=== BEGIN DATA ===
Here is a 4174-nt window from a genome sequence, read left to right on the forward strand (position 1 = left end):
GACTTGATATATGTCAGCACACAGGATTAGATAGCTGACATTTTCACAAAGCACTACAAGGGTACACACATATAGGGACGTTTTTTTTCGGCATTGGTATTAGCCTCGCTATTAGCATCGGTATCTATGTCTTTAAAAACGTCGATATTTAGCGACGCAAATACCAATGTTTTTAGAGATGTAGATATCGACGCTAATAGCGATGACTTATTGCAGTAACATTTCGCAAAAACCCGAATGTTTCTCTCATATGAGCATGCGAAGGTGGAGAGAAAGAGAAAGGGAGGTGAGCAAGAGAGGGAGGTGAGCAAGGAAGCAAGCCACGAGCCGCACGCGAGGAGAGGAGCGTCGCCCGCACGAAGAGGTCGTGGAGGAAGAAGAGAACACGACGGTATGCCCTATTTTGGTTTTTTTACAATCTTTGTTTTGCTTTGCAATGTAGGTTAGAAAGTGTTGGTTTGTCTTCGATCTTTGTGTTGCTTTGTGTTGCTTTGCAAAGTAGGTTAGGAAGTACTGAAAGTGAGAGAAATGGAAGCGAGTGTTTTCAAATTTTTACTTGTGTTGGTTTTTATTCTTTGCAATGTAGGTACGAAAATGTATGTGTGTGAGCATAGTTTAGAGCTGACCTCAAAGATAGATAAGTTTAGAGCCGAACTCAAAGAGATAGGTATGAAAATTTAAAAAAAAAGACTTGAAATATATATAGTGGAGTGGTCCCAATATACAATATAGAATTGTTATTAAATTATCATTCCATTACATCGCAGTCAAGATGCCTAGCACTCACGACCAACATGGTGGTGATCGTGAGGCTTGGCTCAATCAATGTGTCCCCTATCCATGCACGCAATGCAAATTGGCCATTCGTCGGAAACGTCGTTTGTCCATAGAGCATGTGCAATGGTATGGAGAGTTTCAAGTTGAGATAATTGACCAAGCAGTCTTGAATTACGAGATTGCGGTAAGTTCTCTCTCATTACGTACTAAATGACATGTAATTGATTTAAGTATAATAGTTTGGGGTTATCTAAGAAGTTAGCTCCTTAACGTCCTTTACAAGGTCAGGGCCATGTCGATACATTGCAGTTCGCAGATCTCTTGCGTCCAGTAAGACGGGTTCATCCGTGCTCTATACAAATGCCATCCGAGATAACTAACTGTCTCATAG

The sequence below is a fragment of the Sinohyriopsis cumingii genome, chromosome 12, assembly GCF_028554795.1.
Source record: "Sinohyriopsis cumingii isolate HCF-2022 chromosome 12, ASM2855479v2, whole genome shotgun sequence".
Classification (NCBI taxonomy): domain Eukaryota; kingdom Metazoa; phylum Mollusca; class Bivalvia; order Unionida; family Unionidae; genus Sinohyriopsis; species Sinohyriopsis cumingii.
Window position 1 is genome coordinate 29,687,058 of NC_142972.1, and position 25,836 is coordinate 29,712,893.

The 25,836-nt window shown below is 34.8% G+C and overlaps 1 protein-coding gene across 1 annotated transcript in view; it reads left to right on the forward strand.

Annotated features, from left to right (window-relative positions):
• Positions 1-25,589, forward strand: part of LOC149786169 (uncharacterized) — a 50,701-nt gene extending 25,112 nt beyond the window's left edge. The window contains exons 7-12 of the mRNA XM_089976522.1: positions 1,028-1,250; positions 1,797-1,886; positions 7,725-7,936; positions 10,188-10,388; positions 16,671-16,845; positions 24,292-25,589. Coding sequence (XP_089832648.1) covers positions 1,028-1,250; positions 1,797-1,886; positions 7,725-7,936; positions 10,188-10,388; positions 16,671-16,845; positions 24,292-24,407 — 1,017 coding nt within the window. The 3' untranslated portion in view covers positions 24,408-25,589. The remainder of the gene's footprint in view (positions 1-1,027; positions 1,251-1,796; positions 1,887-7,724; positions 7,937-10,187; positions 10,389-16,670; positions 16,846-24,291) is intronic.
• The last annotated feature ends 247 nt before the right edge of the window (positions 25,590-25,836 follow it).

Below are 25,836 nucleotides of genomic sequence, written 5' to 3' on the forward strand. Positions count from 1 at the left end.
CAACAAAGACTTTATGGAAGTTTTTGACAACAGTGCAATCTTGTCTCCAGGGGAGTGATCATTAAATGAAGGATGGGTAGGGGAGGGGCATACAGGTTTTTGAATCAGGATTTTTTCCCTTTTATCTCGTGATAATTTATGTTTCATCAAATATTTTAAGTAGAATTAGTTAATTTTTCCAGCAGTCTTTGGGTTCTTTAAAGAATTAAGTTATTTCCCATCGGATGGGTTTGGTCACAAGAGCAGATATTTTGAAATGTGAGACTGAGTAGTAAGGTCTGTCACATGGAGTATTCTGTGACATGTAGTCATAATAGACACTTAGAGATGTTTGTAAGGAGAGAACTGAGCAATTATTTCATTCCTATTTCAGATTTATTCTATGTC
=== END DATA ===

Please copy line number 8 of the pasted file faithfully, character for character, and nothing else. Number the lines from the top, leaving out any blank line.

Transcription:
Annotated features, from left to right (window-relative positions):